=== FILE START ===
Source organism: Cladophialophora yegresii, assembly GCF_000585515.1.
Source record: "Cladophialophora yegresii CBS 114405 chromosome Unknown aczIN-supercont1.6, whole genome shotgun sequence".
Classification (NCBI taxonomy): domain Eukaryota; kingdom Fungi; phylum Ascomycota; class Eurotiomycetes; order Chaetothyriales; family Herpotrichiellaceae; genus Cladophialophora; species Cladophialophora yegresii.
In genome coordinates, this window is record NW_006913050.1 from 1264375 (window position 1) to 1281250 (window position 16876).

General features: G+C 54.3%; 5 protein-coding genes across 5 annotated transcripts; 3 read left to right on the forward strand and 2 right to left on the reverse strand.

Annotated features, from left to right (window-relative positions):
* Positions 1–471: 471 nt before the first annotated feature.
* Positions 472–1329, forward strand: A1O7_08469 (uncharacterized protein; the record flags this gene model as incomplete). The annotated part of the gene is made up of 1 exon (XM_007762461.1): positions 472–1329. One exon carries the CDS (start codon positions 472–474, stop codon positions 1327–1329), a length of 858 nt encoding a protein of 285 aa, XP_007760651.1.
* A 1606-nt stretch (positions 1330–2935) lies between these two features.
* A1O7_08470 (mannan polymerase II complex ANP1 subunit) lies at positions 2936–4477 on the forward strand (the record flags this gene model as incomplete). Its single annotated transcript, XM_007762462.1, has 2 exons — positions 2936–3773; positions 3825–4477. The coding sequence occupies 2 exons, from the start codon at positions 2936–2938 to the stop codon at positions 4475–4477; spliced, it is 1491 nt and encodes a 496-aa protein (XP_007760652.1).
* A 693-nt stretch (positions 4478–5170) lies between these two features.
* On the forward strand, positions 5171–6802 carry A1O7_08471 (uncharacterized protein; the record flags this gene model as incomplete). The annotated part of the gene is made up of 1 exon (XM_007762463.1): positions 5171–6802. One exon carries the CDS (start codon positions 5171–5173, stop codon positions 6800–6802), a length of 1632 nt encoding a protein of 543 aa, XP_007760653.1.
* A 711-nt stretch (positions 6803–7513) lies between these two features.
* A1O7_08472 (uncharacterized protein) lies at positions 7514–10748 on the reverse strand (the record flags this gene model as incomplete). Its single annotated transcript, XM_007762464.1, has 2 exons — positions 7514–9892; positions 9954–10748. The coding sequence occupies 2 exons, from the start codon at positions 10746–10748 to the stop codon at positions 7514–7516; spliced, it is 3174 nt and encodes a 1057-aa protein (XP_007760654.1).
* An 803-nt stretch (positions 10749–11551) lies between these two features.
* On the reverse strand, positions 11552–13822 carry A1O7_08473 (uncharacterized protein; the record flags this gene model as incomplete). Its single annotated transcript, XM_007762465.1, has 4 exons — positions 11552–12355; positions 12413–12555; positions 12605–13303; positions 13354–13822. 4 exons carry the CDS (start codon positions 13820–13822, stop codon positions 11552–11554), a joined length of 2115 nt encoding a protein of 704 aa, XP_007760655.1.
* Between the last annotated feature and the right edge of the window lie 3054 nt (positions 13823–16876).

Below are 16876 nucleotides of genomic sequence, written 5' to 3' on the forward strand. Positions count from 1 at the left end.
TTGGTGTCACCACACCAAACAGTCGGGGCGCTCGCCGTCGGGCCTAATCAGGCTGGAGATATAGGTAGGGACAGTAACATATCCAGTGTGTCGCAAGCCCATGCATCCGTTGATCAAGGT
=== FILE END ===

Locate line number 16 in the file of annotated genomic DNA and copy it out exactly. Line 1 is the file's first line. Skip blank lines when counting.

* On the reverse strand, positions 11552–13822 carry A1O7_08473 (uncharacterized protein; the record flags this gene model as incomplete). Its single annotated transcript, XM_007762465.1, has 4 exons — positions 11552–12355; positions 12413–12555; positions 12605–13303; positions 13354–13822. 4 exons carry the CDS (start codon positions 13820–13822, stop codon positions 11552–11554), a joined length of 2115 nt encoding a protein of 704 aa, XP_007760655.1.